Books Lifestyle Timeles Thursday

the theme of cruelty + abuse in Grimm tales

July 25, 2020

warning: this essay is very triggering, talking about neglect, physical, emotional and sexual abuse.

everyone knows them, tales of young maidens, brave children and evil stepmothers. the most famous of them were collected by the Grimm brothers, who were told these gruesome stories by middle class women.


it’s quite an obvious thing to say that these tales are full of abuse, patriarchal themes and violence but…why?
one might think it had to be this way since only through terror (is beauty lol) you could give the children the important lessons of life. however, this wasn’t the original thought. the purpose of these tales, first published in 1812, was to show the children the dangers of the world in order to keep them home, helping their parents once they grow old. which is kind of all lesson itself I suppose.
So all these Disney movies are wrong? has there never been the idea of the prince + princess and their happily ever after?
think about it. these tales were told over generations, often from aristocratic mother to child. these families didn’t have to worry wether their heirs would take care of them in old age. Even if, as implied by degh, they were first meant for scholars rather than spoiled children, the most important thing about them were not educational — after all these are stories to lull you to sleep.


what comes next are rather theories of mine than proven facts.

so we can’t neglect that child abuse is a major theme in Grimm stories … but how do we define abuse in this context? here’re some of the most obvious:


  • snow white — four attempts of murder by her stepmother, out of jealousy (which is also very patriarchal + antifeminist. imagine teaching young girls that ones beauty determines the others! oh wait! we’re already doing this!)
  • Rumpelstilzchen — the father actively risks his daughters life, literally selling her to a king, promising him that she could turn her golden girl into actual gold
  • The Juniper Tree — the stepmother (who’s only here because the father couldn’t take care of the children himself which is already fucked up itself) eats the duck the father brought home on her own (oh yeah she’s sooo greedy!! perhaps she was just hungry…) and panics when she realizes it (seems like she’s in an abusive relationship herself huh?). out of fear for her husband she kills her stepson + makes the stew with his flesh.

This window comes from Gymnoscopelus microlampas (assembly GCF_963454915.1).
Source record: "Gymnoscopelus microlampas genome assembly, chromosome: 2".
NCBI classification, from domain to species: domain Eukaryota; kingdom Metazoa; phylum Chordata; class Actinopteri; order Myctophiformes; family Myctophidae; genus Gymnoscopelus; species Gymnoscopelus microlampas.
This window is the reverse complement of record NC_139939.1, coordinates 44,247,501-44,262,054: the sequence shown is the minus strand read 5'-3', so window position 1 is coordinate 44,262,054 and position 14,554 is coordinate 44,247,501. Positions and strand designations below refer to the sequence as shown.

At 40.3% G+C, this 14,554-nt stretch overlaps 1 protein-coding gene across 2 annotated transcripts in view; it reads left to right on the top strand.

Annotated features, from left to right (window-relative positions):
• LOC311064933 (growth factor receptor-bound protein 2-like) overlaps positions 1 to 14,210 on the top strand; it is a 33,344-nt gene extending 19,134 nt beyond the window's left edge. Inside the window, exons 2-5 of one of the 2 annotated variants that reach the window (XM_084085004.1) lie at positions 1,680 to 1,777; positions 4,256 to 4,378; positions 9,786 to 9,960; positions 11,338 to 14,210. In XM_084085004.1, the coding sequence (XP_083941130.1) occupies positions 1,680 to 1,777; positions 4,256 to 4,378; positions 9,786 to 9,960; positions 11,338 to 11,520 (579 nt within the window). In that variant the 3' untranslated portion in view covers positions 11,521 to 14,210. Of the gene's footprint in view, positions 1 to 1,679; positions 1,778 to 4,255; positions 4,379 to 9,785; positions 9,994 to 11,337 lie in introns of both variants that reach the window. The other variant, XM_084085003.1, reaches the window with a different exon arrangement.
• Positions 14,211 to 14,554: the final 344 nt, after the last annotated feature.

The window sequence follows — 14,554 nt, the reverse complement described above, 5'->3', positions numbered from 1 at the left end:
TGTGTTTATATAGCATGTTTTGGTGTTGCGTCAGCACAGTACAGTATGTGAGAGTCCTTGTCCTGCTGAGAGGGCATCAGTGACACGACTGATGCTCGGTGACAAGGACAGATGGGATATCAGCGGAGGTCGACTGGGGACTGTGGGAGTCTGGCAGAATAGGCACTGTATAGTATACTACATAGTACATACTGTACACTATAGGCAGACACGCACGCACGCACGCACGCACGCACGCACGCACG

• The Willful Child — a girl (which has in the original story no gender, using “das kind”) thinks on her own rather than following the mother’s wishes. as punishment by god she becomes very ill which eventually leads to her dead. this might be a bit a little more subtle but once you think about it you’ll see the cruelty behind this.


  • Hansel + Gretel — abandoned by their parents in the woods they have to survive on their own, which means in their case killing a witch (which was often used as a metaphor for unmarried women, who chose to live on their own and being outcasts of the society).


emotional child abuse is found in literally every Grimm fairytale. having suffered from emotional abuse myself I do not have the power explain this to you. I’m sorry.


nearly all sexual aspects have been removed by the brothers, however there still are some, more subtle, tones

  • All Fur — a king wants to marry his own daughter after his wife dies

so why did they do that? why did they use such horrible elements in bedtime stories?
to justify the parents’ abuse?
to tell the children it will be all right if they just pray to god + obey their parents?

(talking about praying: religion is a very interesting aspect talking about fairytales which have their origins in indogermanic culture. these tales have been told, in one way or another since a very long time, longer than the christians taught the Bible. still, whenever the children were in serious trouble they talked to god, begging him for help. it probably came over the time, as the main religion became Christianity)

perhaps. perhaps it was some sort of justification. but maybe it was also a warning.
perhaps the mother, as she told her children about the terrible parents of Hansel and Gretel she realized how she mistreated them. perhaps the father stopped by, listening at the door, thinking about how he should believe his child when they tell him about how odd that boy behaves around them.
when I was first told these tales of knights and ladies I didn’t thought about them as bad.
they were an inspiration to me, telling me that however bad something might seem at the moment, there will be a happily ever after, just waiting for me around the corner.
for me, that’s the way I want to remember the Grimm brother’s books while looking into a future and present of amazing (and political correct) bedtime stories, written by people of color, women, lgbtquia+ folks and other beautiful souls.

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